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It's okay to cry at comedian Mike Birbiglia's latest show

Mike Birbiglia

Mike Birbiglia Image courtesy the standup

Mike Birbiglia’s standup is delightfully mundane. 

This isn’t a backhanded compliment: He’s one of the rare working comics who can talk about the absurdity of everyday life and somehow give us a new perspective.

Jokes about marriage and parenthood have made their way into his new show, aptly titled The New One. “I was writing privately in my journal about my reluctance to be a dad, and how I felt like I was failing at it,” he admits when asked how he came up with his new material. “At a certain point, my wife Jen convinced me to talk about it onstage. To show her perspective, I started including some of her poems in the show... we collaborated so we had both of our perspectives on the same story.”

Birbiglia’s early standup featured one-off lines about everyday life, like meeting new neighbors and going to the laundromat. Eventually, his work shifted to extended one-man shows like Sleepwalk with Me, which covered more serious topics, such as his REM behavior disorder, which has led to bouts of injurious sleepwalking. 

The thing is, Birbiglia has always performed meticulously crafted standup about the absurdity of adulthood. Though he’s moved from comedy clubs to theaters, he remains hilarious.

Birbiglia hails from Shrewsbury, Massachusetts, a middle-class Boston suburb. He credits New England’s weather for helping form his comedic worldview. “I’ve always heard a theory that it has to do with the weather,” he reflects. “That the change of seasons and the weather leads to a cycle of you’re out there, you’re observing life, and then you’re shut in for months.”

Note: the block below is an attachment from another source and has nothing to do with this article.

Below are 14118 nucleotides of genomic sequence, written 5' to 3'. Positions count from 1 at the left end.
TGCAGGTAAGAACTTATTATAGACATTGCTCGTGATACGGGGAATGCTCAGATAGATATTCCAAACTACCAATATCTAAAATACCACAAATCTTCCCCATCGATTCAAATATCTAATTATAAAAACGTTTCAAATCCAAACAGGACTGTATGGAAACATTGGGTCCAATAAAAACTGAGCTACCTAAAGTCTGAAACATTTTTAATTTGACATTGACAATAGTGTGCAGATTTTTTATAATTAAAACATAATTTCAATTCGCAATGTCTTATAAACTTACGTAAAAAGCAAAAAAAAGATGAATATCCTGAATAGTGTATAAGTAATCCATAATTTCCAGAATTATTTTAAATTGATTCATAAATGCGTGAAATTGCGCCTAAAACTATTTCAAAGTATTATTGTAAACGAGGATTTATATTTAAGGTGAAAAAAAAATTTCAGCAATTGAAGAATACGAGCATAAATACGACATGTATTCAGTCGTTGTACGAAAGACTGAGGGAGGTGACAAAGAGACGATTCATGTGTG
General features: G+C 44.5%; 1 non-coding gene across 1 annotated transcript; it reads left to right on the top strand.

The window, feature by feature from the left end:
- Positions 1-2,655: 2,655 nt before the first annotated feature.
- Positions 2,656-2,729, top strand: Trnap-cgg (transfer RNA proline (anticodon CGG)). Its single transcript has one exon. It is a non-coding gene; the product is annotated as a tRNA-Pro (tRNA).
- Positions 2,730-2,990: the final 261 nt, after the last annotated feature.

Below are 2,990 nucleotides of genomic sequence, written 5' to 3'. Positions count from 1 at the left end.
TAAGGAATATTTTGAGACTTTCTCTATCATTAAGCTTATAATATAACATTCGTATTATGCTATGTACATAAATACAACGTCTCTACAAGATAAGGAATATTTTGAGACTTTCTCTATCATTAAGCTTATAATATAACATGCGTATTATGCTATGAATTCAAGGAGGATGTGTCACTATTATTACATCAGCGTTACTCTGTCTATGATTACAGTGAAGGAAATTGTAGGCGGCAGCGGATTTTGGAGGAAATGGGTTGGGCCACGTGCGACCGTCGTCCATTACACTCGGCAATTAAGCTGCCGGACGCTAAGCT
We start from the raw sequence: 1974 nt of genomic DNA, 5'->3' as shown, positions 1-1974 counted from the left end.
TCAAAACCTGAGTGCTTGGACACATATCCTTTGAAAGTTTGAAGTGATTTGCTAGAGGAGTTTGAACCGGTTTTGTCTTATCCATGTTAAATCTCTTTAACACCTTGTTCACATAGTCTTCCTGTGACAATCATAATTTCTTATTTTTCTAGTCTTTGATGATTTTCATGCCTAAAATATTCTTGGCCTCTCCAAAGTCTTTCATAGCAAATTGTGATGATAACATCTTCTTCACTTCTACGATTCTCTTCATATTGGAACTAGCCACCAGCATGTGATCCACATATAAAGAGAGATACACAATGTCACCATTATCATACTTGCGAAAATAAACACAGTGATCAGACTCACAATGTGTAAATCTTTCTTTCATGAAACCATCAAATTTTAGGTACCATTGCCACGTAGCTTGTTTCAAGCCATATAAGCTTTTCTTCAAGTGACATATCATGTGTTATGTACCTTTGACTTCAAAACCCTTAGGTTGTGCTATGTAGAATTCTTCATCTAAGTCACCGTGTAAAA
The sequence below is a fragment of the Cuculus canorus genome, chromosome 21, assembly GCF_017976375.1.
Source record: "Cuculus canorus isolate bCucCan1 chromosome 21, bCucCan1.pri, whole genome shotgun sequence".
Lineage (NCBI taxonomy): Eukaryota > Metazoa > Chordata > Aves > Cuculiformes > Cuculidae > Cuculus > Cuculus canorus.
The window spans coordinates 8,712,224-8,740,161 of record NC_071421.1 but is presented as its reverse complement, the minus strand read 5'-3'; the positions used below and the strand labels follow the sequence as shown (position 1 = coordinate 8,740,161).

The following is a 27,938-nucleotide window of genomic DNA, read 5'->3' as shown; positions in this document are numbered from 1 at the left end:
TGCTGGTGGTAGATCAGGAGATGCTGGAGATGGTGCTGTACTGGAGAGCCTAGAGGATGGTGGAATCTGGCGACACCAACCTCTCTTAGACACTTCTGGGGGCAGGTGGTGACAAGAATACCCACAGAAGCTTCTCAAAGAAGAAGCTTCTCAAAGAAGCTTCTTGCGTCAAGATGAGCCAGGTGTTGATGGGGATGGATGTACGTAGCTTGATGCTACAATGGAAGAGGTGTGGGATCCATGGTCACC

He believes weather is a contributing factor for the Twin Cities creative scene as well. 

“You’ve got Mitch Hedberg and Bob Dylan. You’ve got Maria Bamford. Countless comedians and musicians are from Minnesota,” he says. “I feel like I’m a kindred spirit.”

He also credits his family’s unique blend of personalities with helping him develop his comedic tone, which balances innocence with darkness. “My mom is Irish; she’s a real storyteller,” he says. “My dad is very analytical. He’s a doctor. And there’s something in that combination that I think led to what I do, because I tell stories and then there’s a lot of jokes and analysis and observations in the middle of the stories.”

With its focus on fatherhood and its implications, The New One seems to be a perfect example of that delicate balance. Birbiglia agrees. 

“I’d like to think that this show, and all my shows, really, are analytical without being cynical, and have some sense of hope and positivity,” he says. “I mean, this whole show is about how I never wanted to have a child, and then all the reasons why no one should have a child, and the second half of the show is about how I had a child, and how I was right but, more importantly, wrong. And that part of the show I think is redemptive, and sometimes emotional. People sometimes cry at the show, which is unusual for comedy, but it’s something I’m proud of.”

IF YOU GO:

Mike Birbiglia: The New One
Ordway Center for the Performing Arts 
7:30 p.m. Thursday through Saturday; 2 p.m. Saturday
$39-$85; 651-224-4222